Wrong, wrong, and wrong again. First of all, a first-person fighter? Ahh yes, that well known FPF genre of games, never mind the fact that it takes place in the third-person. Secondly, beyond the Battle Royale style twist in MadWorld, we're not quite sure that you could describe the storyline as "deeply involving" - it's hardly Great Expectations. Thirdly, since when is the black and white medium proof of adult credentials? Yep, that Casablanca is a bloodbath.
MadWorld's classification is a victory for gaming and, as you can clearly see, we know how to win gracefully. Something that may not please gamers quite so much (broke ones at least) is yet another EA portion of downloadable content that charges them for content that is otherwise unlockable in the game's main campaign. Skate 2, which is undoubtedly a fine game from developers EA Black Box (a studio that's also reportedly feeling the 'crunch' at the moment), was released in the UK today and has already received its first portion of DLC from EA entitled "Time is Money" for 400 Microsoft Points (£3.40).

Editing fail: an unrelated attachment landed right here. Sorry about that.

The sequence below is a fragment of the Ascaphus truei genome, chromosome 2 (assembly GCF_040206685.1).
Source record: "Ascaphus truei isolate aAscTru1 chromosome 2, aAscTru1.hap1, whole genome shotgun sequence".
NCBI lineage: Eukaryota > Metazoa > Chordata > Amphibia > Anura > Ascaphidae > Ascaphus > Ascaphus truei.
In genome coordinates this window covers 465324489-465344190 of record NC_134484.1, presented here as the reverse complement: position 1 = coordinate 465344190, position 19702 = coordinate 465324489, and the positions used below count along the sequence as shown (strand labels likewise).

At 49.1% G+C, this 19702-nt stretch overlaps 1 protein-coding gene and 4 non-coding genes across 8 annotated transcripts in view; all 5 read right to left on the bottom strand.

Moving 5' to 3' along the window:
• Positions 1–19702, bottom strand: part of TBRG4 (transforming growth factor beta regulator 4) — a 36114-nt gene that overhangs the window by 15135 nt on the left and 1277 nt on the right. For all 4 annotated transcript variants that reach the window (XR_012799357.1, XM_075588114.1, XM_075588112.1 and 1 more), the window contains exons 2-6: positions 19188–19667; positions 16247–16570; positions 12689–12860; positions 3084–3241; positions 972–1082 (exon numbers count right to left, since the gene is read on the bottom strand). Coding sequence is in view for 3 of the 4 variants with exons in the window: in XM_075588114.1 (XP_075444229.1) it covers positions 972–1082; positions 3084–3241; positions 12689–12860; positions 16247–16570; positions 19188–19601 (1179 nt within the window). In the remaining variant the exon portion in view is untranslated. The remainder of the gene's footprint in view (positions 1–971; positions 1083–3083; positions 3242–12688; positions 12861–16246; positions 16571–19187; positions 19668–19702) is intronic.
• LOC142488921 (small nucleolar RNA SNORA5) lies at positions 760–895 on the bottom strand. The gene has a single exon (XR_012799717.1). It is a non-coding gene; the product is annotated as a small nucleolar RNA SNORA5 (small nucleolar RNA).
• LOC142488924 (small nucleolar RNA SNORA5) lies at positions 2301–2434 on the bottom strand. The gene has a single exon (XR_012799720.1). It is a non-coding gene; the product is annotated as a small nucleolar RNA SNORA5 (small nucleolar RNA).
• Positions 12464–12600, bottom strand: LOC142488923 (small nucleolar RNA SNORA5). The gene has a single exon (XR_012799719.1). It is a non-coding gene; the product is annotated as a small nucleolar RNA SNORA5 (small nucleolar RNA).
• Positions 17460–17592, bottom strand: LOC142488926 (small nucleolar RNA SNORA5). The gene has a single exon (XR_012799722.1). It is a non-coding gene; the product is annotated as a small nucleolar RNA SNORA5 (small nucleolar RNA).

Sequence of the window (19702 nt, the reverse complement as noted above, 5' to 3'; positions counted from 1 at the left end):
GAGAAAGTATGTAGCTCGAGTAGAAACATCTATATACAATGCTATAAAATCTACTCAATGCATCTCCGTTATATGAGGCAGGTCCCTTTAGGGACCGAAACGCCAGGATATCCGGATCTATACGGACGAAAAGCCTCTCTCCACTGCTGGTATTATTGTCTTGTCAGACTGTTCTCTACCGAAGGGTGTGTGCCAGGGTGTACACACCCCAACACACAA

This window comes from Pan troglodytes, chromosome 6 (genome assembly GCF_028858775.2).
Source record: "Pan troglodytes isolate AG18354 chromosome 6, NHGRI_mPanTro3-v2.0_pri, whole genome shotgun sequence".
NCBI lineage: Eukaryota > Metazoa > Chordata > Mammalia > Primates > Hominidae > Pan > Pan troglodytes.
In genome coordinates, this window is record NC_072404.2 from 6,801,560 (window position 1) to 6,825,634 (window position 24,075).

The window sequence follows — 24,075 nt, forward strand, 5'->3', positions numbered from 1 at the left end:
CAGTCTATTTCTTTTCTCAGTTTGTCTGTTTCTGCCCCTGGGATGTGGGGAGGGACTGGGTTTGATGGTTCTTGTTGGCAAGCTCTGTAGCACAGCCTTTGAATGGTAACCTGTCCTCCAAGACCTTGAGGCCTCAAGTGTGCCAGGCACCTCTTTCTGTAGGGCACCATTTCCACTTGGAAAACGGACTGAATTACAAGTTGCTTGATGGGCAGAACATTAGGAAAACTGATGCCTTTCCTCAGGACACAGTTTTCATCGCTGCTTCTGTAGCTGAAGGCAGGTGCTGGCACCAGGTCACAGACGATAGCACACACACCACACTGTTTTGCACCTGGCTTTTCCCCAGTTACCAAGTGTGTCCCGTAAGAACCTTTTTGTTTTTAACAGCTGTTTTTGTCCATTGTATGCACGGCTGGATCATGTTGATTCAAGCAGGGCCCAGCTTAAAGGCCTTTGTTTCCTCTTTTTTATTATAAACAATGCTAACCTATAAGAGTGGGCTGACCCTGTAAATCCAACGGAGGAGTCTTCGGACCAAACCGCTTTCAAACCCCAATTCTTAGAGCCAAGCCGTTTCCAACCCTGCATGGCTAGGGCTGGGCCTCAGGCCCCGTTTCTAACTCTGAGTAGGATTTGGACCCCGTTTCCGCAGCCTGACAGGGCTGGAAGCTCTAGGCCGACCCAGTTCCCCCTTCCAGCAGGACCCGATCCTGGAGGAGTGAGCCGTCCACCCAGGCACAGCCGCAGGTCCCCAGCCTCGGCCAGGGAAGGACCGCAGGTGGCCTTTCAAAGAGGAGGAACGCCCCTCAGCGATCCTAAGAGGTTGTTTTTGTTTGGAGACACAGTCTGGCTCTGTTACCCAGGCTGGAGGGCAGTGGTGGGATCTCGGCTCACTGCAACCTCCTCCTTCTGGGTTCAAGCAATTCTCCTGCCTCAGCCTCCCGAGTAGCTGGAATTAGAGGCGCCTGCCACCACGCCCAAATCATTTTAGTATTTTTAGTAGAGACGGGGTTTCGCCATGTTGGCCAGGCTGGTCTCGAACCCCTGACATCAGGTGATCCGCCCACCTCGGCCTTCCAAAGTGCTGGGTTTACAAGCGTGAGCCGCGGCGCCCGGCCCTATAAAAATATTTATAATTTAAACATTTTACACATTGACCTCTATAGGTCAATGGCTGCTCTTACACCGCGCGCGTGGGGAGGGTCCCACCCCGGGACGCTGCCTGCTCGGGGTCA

The DLC unlocks "all locations, skaters and gear that can be earned by playing through Skate 2's career and online modes". This is not the first time that EA has charged gamers for these sorts of liberties either - its Need For Speed series has also put price tags on oodles of car bundles and customisation packages that can otherwise be unlocked by progressing through the main campaign. EA would obviously argue that it's not forcing gamers to purchase the DLC and is merely publishing a product that consumers have the free will to purchase at their own discretion. Of course, we do live in a capitalist society and their views are protected by the letter of the law, but these views also illustrate the downside of digital distribution on the scale of the HD generation.